Robots and magical books for a connected Christmas
Tuesday, 18 December 2012
We already know that Santa Claus is at the cutting edge of M2M technology, but how can connectivity be applied to toys to improve the experience?
When we talk about toys with connectivity we almost immediately think of gaming consoles and very actual devices, such as the Wii U, whose controller uses NFC technology that may not only be used to improve gameplay, but also to enable cashless micropayments and other features.
These relatively new entertainment systems often receive a great deal of attention precisely for their capacity to interact with other systems. But connectivity is also getting into more traditional toys, such as building blocs and construction games.
For instance, Meccano’s Spykee is a robot with Wi-Fi connectivity that can be controlled remotely and programmed to perform surveillance functions, such as emailing the owner a photo if it detects motion in a room, as well as doing other tasks.
A similar approach is being taken by a kickstarter project known as MakeBlocks. It uses Arduino to construct simple (and not-so-simple) robotic creations and automated gizmos that can be programmed interact with the environment and each other.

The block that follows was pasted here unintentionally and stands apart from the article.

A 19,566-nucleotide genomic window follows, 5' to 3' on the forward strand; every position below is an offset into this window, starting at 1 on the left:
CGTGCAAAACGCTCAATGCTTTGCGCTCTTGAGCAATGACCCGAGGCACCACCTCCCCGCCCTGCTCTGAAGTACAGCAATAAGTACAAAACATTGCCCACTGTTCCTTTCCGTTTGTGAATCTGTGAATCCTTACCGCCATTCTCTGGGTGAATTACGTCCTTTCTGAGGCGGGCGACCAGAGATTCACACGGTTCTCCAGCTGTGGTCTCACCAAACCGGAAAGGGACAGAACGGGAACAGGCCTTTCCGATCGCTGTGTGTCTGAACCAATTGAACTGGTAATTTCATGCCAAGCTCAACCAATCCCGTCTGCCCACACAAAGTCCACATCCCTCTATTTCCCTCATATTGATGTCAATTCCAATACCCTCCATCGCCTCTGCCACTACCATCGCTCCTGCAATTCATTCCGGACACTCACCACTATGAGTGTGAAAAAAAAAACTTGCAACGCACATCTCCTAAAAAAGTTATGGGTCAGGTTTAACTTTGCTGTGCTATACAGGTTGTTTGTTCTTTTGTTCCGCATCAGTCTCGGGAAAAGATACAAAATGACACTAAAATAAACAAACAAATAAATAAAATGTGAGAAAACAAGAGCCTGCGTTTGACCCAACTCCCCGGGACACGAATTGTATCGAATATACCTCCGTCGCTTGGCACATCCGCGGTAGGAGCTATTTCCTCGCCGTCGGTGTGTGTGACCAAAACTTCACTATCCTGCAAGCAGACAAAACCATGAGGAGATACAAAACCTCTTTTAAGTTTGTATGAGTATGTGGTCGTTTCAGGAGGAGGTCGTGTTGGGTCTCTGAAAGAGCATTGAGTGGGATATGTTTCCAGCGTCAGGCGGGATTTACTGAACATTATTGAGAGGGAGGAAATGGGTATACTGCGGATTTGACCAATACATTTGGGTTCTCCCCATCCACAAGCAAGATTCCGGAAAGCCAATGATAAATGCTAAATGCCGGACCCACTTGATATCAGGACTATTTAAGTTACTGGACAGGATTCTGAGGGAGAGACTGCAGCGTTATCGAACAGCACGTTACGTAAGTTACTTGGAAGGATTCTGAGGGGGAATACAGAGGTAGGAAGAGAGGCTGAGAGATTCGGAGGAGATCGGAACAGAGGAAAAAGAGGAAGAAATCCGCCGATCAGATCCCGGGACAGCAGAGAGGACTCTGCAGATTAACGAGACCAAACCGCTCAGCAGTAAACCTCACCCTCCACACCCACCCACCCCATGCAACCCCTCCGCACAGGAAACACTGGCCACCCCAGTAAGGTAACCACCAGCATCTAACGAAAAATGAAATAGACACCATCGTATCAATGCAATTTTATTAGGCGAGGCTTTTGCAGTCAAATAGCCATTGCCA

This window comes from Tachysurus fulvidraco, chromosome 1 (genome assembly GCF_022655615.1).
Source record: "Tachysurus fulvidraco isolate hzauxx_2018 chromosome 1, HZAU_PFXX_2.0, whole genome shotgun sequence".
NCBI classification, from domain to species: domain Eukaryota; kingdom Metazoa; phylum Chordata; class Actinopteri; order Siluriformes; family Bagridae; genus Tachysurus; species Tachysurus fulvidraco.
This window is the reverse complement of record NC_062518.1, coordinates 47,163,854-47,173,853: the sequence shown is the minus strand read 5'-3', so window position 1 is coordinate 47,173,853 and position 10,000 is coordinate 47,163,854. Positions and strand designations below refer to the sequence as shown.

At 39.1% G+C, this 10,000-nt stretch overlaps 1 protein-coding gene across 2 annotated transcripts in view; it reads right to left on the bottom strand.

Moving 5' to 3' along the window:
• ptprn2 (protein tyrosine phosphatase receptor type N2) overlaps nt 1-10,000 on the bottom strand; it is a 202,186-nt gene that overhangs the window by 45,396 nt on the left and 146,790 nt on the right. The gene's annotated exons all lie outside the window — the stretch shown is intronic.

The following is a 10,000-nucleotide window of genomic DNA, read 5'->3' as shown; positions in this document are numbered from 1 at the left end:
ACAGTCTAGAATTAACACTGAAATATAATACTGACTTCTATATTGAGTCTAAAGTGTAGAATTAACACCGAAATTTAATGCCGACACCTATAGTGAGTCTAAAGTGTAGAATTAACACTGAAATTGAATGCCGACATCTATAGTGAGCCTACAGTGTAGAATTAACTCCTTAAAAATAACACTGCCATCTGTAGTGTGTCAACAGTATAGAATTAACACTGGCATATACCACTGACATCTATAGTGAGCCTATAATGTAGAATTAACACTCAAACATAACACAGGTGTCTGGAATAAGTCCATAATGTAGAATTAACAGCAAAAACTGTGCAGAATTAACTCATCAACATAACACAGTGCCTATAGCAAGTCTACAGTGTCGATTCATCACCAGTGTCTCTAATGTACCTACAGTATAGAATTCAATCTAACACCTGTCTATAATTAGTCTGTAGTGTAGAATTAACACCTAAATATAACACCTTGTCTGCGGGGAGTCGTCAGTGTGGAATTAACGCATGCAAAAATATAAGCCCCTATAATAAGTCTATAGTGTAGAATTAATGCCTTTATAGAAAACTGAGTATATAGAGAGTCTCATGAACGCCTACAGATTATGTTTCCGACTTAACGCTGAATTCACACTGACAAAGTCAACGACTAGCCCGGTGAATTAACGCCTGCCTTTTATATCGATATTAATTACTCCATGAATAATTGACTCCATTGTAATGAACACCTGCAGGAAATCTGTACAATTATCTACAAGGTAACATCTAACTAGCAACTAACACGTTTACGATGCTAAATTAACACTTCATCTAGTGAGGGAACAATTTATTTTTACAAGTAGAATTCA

And if this is too much for younger kids, there is another toy, Cubelets, which consist in magnetic cubes equipped with with sensors and logical orders that can be snapped together to make create robots without programming knowledge or complex building steps.
Of course, the most traditional toys are still as entertaining as they have always been. Nowadays younglings will enjoy pop-up books as their fathers did, but consumer electronic devices can add a level of improvement to this essential toys and learning tools. Thanks to augmented reality, pop-up books become almost magical items that marvel children while teaching them to read.